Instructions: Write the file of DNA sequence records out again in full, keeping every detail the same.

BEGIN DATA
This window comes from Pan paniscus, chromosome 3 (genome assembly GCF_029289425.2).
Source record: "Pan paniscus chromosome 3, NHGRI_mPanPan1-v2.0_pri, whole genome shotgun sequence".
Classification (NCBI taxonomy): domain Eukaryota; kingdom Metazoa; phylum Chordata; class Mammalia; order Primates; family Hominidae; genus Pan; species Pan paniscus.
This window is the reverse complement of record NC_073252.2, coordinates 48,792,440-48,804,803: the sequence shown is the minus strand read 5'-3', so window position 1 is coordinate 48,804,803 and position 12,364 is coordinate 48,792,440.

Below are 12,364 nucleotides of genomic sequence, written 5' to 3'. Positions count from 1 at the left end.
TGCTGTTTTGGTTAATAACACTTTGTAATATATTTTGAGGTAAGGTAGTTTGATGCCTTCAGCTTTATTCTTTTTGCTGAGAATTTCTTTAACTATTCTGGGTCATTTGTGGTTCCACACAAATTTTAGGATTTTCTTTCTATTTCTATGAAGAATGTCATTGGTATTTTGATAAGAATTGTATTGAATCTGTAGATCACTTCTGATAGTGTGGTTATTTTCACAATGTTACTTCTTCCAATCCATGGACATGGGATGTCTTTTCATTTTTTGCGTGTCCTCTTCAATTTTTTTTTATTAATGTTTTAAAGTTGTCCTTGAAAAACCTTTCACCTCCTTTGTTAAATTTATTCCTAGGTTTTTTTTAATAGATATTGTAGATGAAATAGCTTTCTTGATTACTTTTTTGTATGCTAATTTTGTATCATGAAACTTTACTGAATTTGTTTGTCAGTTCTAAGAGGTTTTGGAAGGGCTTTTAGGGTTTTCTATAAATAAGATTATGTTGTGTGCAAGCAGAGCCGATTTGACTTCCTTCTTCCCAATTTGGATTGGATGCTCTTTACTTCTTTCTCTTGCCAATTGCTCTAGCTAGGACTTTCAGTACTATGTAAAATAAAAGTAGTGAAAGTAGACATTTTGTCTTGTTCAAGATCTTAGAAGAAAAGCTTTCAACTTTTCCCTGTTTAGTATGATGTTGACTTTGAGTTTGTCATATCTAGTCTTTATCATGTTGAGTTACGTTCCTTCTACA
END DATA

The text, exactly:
This window comes from Pan paniscus, chromosome 3 (genome assembly GCF_029289425.2).
Source record: "Pan paniscus chromosome 3, NHGRI_mPanPan1-v2.0_pri, whole genome shotgun sequence".
Classification (NCBI taxonomy): domain Eukaryota; kingdom Metazoa; phylum Chordata; class Mammalia; order Primates; family Hominidae; genus Pan; species Pan paniscus.
This window is the reverse complement of record NC_073252.2, coordinates 48,792,440-48,804,803: the sequence shown is the minus strand read 5'-3', so window position 1 is coordinate 48,804,803 and position 12,364 is coordinate 48,792,440.

Below are 12,364 nucleotides of genomic sequence, written 5' to 3'. Positions count from 1 at the left end.
TGCTGTTTTGGTTAATAACACTTTGTAATATATTTTGAGGTAAGGTAGTTTGATGCCTTCAGCTTTATTCTTTTTGCTGAGAATTTCTTTAACTATTCTGGGTCATTTGTGGTTCCACACAAATTTTAGGATTTTCTTTCTATTTCTATGAAGAATGTCATTGGTATTTTGATAAGAATTGTATTGAATCTGTAGATCACTTCTGATAGTGTGGTTATTTTCACAATGTTACTTCTTCCAATCCATGGACATGGGATGTCTTTTCATTTTTTGCGTGTCCTCTTCAATTTTTTTTTATTAATGTTTTAAAGTTGTCCTTGAAAAACCTTTCACCTCCTTTGTTAAATTTATTCCTAGGTTTTTTTTAATAGATATTGTAGATGAAATAGCTTTCTTGATTACTTTTTTGTATGCTAATTTTGTATCATGAAACTTTACTGAATTTGTTTGTCAGTTCTAAGAGGTTTTGGAAGGGCTTTTAGGGTTTTCTATAAATAAGATTATGTTGTGTGCAAGCAGAGCCGATTTGACTTCCTTCTTCCCAATTTGGATTGGATGCTCTTTACTTCTTTCTCTTGCCAATTGCTCTAGCTAGGACTTTCAGTACTATGTAAAATAAAAGTAGTGAAAGTAGACATTTTGTCTTGTTCAAGATCTTAGAAGAAAAGCTTTCAACTTTTCCCTGTTTAGTATGATGTTGACTTTGAGTTTGTCATATCTAGTCTTTATCATGTTGAGTTACGTTCCTTCTACA